If you haven’t had a car accident or made an insurance claim recently, you probably only think about your car insurance policy for a brief moment once a month, when you send in your check—or even less, with auto payment. But not carefully considering your policy, and its costs, may be costing you a substantial amount of money.
We all know that car insurance companies use a variety of information to determine our premiums—our zip code, age, driving record, even our marital status—but these days companies have the ability to search our online and social media histories too, via a practice called data mining, to determine what kind of people we are and what choices we will, theoretically anyway, make. Your insurer can take the information they know about you, plug it into an algorithm, and determine how you are most likely to behave, scientifically speaking. Though the details of price-optimization algorithms are industry secrets, USA Today reports that stability may be a factor that works against customers.
So, for example, if you haven’t moved recently, you haven’t changed jobs, you’re married or have children—your insurer knows that you are also statistically unlikely to change insurance companies. With this knowledge, they also know that they can hike your premium by small amounts each year—just enough that searching for a new carrier isn’t likely to seem worth it to you. Compound these hikes over five years, or ten, and USA Today reports you could be paying an average of $426 too much per year, based on nothing more than your predicted loyalty.
This practice has a name: price optimization, or “PO,” in the business, and it is important consumers understand how it works so that they don’t become unwitting victims.
P.O. In the News
Just last week, the state of California declared the process of price optimization, which it defined as “any method of taking into account an individual’s or class’s willingness to pay a higher premium relative to other individuals or classes,” as illegal. This means California joins ranks with Ohio and Maryland, where the practice is also illegal. How it’s illegal, according to the Sunshine State: “Price Optimization does not seek to arrive at an actuarially sound estimate of the risk of loss and other future costs of a risk transfer. Therefore, any use of Price Optimization in the ratemaking/pricing process or in a rating plan is unfairly discriminatory in violation of California law.”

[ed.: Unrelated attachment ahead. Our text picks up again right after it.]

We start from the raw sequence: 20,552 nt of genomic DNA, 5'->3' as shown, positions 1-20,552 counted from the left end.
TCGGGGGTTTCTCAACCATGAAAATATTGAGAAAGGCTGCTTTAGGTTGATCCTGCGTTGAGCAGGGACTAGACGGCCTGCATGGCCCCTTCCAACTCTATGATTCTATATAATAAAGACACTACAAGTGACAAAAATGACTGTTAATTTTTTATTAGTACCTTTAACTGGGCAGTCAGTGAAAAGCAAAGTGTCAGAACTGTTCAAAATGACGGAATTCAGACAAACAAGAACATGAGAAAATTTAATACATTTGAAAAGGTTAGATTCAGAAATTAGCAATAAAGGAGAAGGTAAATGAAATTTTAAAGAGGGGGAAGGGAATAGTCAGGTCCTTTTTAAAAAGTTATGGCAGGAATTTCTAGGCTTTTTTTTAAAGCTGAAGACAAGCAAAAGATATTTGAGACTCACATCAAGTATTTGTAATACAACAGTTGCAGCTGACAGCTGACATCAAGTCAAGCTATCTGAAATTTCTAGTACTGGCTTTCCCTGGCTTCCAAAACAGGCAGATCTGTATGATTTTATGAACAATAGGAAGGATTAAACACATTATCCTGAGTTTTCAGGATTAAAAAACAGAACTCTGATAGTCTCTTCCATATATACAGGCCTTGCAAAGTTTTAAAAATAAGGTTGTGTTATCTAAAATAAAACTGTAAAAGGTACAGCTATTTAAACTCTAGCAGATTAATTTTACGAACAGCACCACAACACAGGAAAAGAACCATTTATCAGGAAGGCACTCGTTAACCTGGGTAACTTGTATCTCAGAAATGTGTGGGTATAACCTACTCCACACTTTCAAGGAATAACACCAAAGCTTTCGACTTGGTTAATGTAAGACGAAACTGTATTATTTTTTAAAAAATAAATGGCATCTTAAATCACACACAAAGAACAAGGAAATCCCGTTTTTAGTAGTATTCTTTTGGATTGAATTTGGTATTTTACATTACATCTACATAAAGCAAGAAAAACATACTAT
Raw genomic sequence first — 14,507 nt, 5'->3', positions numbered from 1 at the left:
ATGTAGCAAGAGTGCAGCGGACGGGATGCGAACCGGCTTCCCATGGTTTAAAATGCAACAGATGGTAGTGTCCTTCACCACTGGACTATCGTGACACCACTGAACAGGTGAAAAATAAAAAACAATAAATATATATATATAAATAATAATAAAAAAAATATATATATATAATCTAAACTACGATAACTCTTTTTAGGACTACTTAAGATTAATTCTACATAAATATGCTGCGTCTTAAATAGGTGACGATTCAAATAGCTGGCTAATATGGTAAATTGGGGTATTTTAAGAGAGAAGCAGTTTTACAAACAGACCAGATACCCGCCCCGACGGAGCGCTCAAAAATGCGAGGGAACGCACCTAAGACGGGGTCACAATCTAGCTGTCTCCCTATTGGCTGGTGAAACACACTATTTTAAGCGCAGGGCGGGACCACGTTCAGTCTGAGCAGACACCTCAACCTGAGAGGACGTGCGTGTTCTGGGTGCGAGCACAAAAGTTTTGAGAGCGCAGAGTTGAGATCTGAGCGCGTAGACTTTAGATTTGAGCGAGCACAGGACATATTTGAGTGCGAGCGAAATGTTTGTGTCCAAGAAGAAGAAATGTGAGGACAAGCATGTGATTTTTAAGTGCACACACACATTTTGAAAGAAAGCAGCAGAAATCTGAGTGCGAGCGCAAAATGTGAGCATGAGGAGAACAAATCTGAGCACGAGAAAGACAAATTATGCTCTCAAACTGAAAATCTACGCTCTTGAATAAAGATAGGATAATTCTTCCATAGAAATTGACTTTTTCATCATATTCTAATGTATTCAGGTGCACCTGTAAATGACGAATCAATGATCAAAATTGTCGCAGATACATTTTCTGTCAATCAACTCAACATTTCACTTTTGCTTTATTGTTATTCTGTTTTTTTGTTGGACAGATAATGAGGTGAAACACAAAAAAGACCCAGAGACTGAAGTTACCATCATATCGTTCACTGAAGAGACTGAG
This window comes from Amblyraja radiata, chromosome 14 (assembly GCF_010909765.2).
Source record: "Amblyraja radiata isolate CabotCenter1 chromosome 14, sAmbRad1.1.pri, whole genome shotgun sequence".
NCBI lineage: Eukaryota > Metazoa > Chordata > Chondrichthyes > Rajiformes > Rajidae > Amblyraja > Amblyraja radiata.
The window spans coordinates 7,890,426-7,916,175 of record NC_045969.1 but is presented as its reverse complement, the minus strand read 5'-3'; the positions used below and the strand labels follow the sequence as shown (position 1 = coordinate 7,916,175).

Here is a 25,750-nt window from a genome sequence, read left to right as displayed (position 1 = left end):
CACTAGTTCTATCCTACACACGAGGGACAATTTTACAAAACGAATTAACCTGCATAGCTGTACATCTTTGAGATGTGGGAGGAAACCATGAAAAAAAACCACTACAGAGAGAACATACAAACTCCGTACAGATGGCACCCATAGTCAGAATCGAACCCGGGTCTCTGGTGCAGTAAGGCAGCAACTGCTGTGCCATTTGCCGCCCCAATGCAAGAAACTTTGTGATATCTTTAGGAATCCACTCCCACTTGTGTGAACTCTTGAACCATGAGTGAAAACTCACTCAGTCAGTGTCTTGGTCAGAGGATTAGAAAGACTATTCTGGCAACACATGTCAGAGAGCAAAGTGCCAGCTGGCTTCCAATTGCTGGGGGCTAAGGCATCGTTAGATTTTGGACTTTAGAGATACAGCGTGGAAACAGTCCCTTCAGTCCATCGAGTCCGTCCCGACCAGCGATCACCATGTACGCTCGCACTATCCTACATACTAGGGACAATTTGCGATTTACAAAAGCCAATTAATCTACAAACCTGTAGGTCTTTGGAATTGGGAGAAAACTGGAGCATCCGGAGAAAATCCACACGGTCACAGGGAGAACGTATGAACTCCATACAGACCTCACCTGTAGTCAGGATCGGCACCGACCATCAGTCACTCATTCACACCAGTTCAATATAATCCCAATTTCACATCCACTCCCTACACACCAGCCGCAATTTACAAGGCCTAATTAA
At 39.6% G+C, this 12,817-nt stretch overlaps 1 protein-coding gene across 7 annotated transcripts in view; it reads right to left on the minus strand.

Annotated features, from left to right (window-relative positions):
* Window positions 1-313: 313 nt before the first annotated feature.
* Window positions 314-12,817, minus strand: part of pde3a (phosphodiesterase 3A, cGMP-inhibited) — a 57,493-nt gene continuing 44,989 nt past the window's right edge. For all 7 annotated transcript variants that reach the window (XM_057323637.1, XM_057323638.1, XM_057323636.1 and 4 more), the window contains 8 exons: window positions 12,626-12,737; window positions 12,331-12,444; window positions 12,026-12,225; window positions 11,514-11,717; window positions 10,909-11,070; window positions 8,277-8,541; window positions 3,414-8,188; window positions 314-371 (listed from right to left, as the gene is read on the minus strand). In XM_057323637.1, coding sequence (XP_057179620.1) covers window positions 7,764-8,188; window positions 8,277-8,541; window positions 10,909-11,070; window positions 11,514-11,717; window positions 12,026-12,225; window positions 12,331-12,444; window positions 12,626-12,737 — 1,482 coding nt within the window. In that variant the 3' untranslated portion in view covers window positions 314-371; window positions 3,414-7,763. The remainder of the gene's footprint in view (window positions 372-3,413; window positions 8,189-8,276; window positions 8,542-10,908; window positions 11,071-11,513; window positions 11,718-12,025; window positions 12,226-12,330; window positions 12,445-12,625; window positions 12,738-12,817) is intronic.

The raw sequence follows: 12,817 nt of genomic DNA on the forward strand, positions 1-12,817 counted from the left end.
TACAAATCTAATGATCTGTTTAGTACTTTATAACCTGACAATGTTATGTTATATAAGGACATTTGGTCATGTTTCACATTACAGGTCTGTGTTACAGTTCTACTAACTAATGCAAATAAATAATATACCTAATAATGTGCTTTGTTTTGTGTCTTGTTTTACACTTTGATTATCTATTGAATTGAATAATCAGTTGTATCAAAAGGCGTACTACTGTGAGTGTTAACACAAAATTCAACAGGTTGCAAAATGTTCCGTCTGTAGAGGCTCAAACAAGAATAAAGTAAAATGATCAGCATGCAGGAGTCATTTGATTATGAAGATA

In plain English? Cali thinks PO has zilch to do with a customer’s actual risk to a company and amounts to discrimination. Still scratching your head? We’ve got background.
A Little P.O. History
CBS News reports that insurance companies began the practice of price optimization about five years ago, when a New York-based consulting firm offered insurers a new way to increase profits by testing “the elasticity of demand.” That is, many insurance companies began to bet on inertia: If they raised customer’s rates by small amounts over time, most wouldn’t leave. According to CBS News, about half of large insurance companies, and many small companies, use price optimization to increase rates based not on risk, but on consumer complacency.
If you’ve been loyal to your insurance company, the truth is they might not be rewarding you as much as you think. Sure, you may get a loyalty discount of five or ten percent, and they may make a big deal about it, but if they are also using price optimization to calculate your policy, chances are, you’re still over-paying.
If corporations are data-mining and using algorithms, consumers must be equally savvy. It’s no longer an option to let things like how your insurance policy is determined remain a mystery.
The Experts Weigh In